The annexation was “for some time deferred, because the laird could not be found at home.”
Finally, on 19 August 1659, Mr James Strachan, “of Altyre and Dollas”, was “ordained to intimate publicly to the people of Altyr upon the Lord’s Day come eight days, that they were now disjoined from Dollas and annexed to the parish of Rafford, and ordained to repair to the said church in all time coming, and Mr Fullerton, minister thereof, to take up their names and have a care for them as of the rest of his parishioners.”

Things still did not proceed smoothly thereafter. In a parochial visitation in 1660, there was “a complaint made by the minister that Altyr and his people totally absented themselves from Rafford Church, and the presbytery, after application and addresses made to Altyr, to move him fairly to his duty, ordain the minister to summon before them the Laird of Altyr, and the other inhabitants of the late parish there.”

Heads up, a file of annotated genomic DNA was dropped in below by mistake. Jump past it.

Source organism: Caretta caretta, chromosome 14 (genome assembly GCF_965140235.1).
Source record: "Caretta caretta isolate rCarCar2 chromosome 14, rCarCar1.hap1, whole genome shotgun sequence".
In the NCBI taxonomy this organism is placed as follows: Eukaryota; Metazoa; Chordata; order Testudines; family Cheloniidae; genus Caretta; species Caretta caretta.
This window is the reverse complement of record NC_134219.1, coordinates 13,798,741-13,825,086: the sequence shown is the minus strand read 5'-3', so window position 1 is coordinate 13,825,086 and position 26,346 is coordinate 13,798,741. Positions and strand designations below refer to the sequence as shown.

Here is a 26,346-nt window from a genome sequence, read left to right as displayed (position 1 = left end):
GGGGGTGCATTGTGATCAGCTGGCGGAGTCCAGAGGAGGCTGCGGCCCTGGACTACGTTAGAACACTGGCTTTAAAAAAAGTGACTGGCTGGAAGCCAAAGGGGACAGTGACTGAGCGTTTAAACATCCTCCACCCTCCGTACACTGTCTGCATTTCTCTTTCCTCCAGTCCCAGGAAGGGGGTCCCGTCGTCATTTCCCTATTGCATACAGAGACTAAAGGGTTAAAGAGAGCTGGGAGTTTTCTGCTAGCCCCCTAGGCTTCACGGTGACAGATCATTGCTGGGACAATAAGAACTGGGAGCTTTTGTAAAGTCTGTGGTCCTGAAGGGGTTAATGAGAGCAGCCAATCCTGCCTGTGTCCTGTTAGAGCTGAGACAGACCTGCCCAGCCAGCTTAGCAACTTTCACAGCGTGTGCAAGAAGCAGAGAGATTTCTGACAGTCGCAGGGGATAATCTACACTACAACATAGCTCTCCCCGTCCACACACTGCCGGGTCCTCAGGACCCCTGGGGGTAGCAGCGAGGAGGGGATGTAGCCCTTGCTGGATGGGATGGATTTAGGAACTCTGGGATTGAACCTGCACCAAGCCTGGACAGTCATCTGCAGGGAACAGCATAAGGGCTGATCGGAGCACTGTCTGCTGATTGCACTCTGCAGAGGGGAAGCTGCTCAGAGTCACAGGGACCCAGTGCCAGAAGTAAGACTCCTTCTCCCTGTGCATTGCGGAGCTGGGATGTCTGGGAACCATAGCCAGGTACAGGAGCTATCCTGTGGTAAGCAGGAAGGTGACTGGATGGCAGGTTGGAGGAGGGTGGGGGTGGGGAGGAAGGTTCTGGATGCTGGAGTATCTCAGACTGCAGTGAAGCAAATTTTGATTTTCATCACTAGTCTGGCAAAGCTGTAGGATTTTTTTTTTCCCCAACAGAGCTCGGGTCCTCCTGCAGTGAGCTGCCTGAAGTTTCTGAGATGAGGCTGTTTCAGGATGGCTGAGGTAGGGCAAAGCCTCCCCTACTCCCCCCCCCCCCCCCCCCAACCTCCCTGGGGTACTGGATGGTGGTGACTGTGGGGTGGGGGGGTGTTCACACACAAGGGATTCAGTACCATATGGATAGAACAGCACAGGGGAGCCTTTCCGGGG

History does not relate with what success such measures were met.
Rafford contained two Burghs of Barony, Burgie and Altyre, and (possibly) a separate Burgh of Blervie. The Barron Court of Burgie is recorded as having been held there in 1724; that of Altyre in the late 1600s.
The Reverend William Stephen, reporting in 1795 for inclusion in the Old Statistical Account stated, in relation to his parish of Rafford:

According to Dr Webster’s report in 1755, the population of Rafford then amounted to 1313 souls. From an accurate list taken in 1791, the number of parishioners did not exceed 1072; of these 488 were males, and 584 females; about 840 were found examinable, i.e. above 7 years old. The number of householders was exactly 238; of whom 136 were married, and had issue; 16 were married, and had no issue; 18 were widowers; 48 widows; the remaining 20 unmarried, and 5 of them bachelors. The annual medium of births for the last 7 years, as they stand on the record, may be computed at 32; of marriages, at 8: But of the deaths no exact register has been kept, owing chiefly to that reluctance with which the tax on burials was paid by country people.

About 40 poor are supported from the parish funds. Our capital stock is L.50 Sterling, and our weekly collections amount from 2s. 6d. to 3s.